Impact Of Security Synergy Between The Police And Community Policing On The Constitutionally Guaranteed

        1.1.      Background of the Study
In the discourse of security in Nigeria, Okorie,[1] Jega,[2] Salawu,[3] Onyishi,[4] Ezeoha,[5] and Lewis[6] have identified several causes of security crisis in Nigeria that pose grave consequences to national development. Chief among them is ethno-religious conflicts that have claimed many lives in Nigeria. By ethno-religious it means a situation in which the relationship between members of one ethnic or religious and another of such group in a multi-ethnic and multi-religious society is characterized by lack of cordiality, mutual suspicion and fear, and a tendency towards violent confrontation.[7]
Since independence, Nigeria appears to have been bedevilled with ethno-religious conflicts. Over the past decades of her Nationhood, Nigeria has experienced a palpable intensification of religious polarization, manifest in political mobilization, sectarian social movements, and increasing violence.[8] Ethnic and religious affiliations determine who gets what in Nigeria; it is so central and seems to perpetuate discrimination. The return to civil rule in 1999 tends to have provided ample leverage for multiplicity of ethno-religious conflicts.
As part of the social contract which the state has the obligation to fulfil for exercising the power which belongs to the people, the government is expected to provide adequate security for the citizens. Consequently, the Nigerian government has set up various security agencies for both the internal and external protection of the citizens. The 1999 Constitution of Nigeria underscores this when it declares: that the security and welfare of the people shall be the primary purpose of government.[9] But the veracity is that security is a thing of partnership between the state and the citizens. A security system entails all that the state and citizens do from individual to institutional level to ensure the security of lives and property.10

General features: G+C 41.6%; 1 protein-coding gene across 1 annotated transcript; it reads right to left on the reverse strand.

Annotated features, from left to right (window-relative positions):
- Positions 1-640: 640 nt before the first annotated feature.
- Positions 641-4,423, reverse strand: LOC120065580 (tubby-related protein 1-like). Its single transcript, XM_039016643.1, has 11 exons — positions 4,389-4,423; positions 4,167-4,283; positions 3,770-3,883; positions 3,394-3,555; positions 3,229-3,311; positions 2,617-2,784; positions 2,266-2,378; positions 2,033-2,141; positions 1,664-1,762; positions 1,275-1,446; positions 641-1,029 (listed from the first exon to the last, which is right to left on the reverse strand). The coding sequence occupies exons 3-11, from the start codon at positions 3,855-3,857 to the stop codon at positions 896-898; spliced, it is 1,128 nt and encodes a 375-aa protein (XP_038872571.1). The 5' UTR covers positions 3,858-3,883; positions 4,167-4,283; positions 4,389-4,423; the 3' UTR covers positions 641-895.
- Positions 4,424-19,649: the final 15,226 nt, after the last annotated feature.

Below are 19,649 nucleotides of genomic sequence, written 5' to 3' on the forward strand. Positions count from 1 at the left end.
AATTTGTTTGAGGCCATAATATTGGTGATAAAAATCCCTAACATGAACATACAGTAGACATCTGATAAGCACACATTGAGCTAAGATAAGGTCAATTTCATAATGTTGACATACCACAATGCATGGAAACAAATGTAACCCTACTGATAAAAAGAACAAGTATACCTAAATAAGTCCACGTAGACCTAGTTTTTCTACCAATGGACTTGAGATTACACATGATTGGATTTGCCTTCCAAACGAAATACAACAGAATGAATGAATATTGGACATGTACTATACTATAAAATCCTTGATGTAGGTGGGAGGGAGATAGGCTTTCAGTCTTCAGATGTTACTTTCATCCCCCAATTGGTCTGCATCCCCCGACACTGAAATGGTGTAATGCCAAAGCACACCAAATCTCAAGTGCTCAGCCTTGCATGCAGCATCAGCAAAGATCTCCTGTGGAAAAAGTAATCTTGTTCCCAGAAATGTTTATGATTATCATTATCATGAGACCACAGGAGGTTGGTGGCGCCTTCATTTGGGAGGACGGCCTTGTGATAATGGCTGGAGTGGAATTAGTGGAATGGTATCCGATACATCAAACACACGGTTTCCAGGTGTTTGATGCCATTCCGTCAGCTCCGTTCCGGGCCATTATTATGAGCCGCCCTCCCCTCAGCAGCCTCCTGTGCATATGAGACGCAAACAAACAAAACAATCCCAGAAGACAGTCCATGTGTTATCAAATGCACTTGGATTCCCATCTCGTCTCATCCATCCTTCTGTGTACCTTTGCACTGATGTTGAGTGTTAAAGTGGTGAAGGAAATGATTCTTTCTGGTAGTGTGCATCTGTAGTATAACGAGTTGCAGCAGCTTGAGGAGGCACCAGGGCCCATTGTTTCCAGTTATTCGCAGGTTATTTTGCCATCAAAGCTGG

The problem of the Nigerian polity is that there is no strong will to entrench law and order in the Nigerian polity. If there were only one man in a State in Nigeria, there would be no need for rules of law or regulationsbecause there would be no upsetting of existing equilibrium caused by the acts of another person; there would be no conflict of any type.
Perhaps all that would be necessary would be for one to avoid injuring oneself through one’s own act. No wonder, Farrar notes that a solitary individual is a hermit living in complete isolation from other human beings probably requires nothing more than habits.[10] Since this scenario only exists at the utopic realm, law became necessary to help in the quest to actualise order. It became the tool for social engineering. Law is the pillar of social code; a society without laws is a living anachronism. In the absence of law and order organised life is impossible.[11] Thus, law defines the extent to which it will give effect to the interests which it recognizes, in the light of other interests and of the possibilities of effectively securing them through law; it also devises means for securing those that are recognised and prescribes the limits within which those means are to be employed.[12]
[1] I. Okorie, “Insecurity: Consequences for Investment and Employment”, The Punch, Thursday, September 9, 2011, pp. 37 – 38.
[2] I. Jega, “Tackling Ethno-religious Conflicts in Nigeria”, Newsletter of Social Science Academy of Nigeria, September 2002, vol. 5, No. 2, pp. 35 – 38.
[3] B. Salawu, Ethno-Religious Conflicts in Nigeria: Casual Analysis and Proposal for New Management Strategies,  European Journal of Social Sciences – vol. 13, No. 3, 2010.
[4] O. Eme and A. Onyishi, “The Challenges of Insecurity in Nigeria: A Thematic Exposition”, Interdisciplinary Journal of Contemporary Research in Business. Vol. 3 No. 8, 2011.
[5] S. L. Ezeoha, “Causes and Effects of Insecurity in Nigeria”, The National Scholar, vol. 8, No. 2 pp. 28 – 28.
[6] P. Lewis, Islam, Protest, and Conflict in Nigeria, (Washington: Centre for Strategic and International Studies (CSIS), Africa, 2002).
[7] B. Salawu, The Special Issue on Contemporary Issues in Social Science, (USA: Centre for Promoting Ideas,2010), pp.288, 346.
[8] Lewis, op. cit., p. 1.
[9] See the Constitution of the Federal Republic of Nigeria 1999 (as Amended), s. 14 (2) (b). 10  “Decentralized Policing System, the only Option before Nigeria, Declare Ekweremadu, Others”, Daily Sun, 11 March 2013, p. 53.
[10] J. Farrar, Legal Method, (London: Sweet & Maxwell, 1973), p. 4.
[11] D. Ibekwe, The Barrister, Law Magazine Published by the Faculty of Law, University of Nigeria Enugu Campus, 1978, vol. 1, p. 7.
[12] L. Haskins, Law and Authority in Early Massachusetts, (New York: Macmillian, 1960), p. 226. 14Quoted in Ladan, op. cit., p. 237.

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